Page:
Despite this, I’ve often had advice from pissed-off workers to write off certain individuals as untrustworthy snitches and sycophants. And they’ve been right.

I don’t know which is the correct position to take. I’d like to think that people change through struggle. Even if they’re on the wrong side of a dispute, simply seeing others stick together and fight back can change perspectives. That said, I have, at times, shared information with some of these less trustworthy folks that has come back to bite me.

Another point worth reiterating is that it’s often a mistake to assume politicos are somehow inherently trustworthy or supportive of struggle. I had one workmate who liked Chomsky and Zizek and who often spoke about the economic and social perils of inequality. However, when this individual had the opportunity to directly challenge that imbalance, they were one of management’s strongest supporters. Others, who were far less overtly political, came down on the side of us workers.

I’m not sure there can be any hard and fast advice here. I do think it’s worth remembering that good organising is a long, slow process of preparing our co-workers to take action. Prepping our co-workers for what to expect is arguably the most important step in that process.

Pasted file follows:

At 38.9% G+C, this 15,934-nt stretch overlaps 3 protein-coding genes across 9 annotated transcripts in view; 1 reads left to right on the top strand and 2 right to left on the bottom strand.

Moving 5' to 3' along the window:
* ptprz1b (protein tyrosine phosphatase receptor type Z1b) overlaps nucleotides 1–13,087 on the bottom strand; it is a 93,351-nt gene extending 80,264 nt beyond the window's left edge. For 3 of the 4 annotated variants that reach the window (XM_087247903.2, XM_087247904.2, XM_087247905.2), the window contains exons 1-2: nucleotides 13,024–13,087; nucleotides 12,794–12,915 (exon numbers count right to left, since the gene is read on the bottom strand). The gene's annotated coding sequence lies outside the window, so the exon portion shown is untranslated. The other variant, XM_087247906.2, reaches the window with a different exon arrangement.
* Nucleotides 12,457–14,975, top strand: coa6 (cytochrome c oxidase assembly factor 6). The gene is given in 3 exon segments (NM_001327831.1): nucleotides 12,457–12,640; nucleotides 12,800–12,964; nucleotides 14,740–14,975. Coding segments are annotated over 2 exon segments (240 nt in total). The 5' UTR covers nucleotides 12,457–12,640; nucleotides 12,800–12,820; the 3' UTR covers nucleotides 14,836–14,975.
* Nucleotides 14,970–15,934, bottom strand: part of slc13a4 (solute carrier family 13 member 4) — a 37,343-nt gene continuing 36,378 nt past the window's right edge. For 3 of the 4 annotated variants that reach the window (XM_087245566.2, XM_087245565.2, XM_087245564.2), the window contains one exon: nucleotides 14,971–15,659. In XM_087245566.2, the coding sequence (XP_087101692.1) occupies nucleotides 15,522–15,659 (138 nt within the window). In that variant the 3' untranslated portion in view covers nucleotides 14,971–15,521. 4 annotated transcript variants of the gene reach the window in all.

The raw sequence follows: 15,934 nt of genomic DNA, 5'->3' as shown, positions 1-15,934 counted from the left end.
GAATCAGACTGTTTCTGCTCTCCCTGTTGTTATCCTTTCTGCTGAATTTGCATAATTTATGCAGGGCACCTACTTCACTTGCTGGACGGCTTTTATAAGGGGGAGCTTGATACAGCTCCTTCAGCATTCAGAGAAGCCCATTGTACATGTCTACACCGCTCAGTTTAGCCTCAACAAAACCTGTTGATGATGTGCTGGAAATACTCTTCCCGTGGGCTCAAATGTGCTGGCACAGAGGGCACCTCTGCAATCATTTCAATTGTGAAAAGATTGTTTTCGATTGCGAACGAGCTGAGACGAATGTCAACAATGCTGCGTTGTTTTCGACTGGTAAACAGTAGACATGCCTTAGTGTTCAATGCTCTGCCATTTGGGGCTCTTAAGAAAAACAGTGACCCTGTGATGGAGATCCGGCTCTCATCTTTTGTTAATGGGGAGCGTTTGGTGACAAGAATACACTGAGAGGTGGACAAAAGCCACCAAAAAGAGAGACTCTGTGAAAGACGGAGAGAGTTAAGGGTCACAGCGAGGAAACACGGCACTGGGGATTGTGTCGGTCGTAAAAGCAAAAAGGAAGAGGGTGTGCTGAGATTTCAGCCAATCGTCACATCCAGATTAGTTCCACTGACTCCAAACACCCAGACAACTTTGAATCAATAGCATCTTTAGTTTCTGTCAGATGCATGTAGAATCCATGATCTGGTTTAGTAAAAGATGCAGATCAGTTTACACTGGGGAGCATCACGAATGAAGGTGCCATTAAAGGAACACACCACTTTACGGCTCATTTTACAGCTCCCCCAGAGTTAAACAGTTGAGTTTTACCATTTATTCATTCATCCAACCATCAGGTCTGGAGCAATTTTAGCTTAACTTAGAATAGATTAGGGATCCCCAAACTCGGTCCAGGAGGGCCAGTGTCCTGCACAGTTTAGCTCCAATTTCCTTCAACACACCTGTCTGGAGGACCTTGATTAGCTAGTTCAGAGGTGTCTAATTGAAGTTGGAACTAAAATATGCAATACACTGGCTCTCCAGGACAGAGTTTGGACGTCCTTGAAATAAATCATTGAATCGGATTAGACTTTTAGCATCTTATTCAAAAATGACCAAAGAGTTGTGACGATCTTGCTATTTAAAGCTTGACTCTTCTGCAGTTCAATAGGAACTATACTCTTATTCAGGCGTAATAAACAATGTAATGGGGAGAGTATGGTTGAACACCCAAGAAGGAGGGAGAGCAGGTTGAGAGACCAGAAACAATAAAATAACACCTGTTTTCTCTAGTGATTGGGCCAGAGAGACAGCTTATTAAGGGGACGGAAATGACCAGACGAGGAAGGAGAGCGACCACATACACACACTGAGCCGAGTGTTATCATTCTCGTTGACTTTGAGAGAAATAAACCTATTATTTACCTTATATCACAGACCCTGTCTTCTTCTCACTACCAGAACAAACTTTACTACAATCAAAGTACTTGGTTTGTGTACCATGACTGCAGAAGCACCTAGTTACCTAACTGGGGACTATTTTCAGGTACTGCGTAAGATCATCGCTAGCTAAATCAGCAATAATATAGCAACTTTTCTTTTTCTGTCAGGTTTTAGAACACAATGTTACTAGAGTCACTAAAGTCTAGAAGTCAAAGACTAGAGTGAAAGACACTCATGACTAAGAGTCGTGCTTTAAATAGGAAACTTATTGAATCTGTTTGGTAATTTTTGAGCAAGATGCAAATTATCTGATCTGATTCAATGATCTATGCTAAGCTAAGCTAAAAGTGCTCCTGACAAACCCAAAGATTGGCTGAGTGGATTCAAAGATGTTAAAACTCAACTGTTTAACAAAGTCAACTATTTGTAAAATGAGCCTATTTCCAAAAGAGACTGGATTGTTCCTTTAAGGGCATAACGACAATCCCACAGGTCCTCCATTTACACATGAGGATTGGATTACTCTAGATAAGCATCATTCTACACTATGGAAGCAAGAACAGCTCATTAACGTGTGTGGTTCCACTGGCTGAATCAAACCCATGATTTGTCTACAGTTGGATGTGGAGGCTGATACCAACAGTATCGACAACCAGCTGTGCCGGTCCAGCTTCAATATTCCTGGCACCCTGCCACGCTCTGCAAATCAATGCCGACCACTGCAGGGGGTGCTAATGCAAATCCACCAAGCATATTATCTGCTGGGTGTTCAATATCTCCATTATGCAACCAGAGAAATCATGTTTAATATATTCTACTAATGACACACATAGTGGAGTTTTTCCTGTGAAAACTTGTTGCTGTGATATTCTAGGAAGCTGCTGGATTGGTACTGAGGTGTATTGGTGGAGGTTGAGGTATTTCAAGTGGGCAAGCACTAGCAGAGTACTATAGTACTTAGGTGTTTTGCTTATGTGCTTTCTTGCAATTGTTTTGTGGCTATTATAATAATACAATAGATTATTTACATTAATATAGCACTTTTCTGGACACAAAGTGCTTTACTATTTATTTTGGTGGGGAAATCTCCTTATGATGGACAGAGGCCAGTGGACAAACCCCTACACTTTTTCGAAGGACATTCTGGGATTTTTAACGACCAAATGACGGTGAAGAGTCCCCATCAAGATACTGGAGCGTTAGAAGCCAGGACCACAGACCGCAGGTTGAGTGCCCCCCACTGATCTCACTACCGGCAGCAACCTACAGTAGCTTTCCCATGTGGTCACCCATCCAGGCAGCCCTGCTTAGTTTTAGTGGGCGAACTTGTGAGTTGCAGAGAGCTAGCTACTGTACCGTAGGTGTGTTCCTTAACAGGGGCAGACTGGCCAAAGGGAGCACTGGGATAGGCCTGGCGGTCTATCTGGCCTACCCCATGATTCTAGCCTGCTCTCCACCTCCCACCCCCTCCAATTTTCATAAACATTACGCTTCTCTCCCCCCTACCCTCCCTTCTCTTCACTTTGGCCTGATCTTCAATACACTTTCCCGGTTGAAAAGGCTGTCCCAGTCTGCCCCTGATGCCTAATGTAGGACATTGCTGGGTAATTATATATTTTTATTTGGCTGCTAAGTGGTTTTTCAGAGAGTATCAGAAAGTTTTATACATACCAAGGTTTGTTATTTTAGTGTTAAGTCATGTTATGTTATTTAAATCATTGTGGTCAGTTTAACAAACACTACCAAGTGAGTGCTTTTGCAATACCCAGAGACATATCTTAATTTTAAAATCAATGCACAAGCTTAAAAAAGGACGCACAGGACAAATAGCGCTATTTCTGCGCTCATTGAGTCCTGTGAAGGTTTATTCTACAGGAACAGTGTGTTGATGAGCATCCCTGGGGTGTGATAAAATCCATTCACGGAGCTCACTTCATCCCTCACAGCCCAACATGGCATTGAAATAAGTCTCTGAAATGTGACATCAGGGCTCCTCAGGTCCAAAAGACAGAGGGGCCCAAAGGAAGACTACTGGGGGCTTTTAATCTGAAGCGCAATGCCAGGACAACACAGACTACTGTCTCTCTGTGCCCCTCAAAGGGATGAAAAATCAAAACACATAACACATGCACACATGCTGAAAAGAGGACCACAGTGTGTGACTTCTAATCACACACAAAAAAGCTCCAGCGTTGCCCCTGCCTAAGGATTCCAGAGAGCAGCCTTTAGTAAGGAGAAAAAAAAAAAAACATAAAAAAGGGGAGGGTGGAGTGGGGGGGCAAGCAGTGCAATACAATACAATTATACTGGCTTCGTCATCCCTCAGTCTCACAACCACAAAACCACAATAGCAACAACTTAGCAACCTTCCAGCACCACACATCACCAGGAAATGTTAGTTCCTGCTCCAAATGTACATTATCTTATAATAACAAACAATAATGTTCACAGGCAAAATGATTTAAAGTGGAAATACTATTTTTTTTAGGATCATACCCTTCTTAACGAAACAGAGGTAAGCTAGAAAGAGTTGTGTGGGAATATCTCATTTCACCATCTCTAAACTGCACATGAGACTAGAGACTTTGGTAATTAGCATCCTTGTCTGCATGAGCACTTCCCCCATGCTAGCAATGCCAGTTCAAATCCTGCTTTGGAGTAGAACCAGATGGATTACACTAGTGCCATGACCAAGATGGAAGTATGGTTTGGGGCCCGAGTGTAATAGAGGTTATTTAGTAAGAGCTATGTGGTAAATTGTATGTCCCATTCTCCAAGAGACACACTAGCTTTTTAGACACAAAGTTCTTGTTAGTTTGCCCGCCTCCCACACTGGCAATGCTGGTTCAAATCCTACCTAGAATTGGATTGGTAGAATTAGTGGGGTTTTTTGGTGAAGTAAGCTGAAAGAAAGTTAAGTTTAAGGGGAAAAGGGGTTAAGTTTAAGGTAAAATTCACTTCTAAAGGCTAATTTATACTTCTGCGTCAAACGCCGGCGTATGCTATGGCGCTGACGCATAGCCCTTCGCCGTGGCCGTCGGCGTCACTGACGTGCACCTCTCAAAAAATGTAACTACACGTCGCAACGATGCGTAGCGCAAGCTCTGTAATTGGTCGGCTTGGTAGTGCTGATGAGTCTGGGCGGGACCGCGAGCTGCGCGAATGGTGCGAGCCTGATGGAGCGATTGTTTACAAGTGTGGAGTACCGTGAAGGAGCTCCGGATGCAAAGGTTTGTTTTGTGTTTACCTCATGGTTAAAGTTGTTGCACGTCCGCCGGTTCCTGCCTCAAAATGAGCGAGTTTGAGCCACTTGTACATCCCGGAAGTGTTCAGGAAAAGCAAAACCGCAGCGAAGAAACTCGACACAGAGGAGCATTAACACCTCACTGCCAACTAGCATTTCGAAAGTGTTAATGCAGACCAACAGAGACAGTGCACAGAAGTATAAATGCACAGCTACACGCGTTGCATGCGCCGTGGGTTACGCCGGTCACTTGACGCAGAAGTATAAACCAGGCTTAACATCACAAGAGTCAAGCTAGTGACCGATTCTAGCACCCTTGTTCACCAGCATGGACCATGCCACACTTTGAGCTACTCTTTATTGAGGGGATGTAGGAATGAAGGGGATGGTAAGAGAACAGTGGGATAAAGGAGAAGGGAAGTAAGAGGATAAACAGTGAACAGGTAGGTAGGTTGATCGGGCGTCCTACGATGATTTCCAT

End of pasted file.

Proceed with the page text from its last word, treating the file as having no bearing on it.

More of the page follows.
Perhaps just as important, however, is building up social connections with our co-workers. In all the years I’ve been attempting to organise at work, it’s been in those workplaces where I talked the least about workplace organising where I’ve had the most success. What makes a good organiser is not talking about organising, but being the person your co-workers know as both knowledgeable and trustworthy.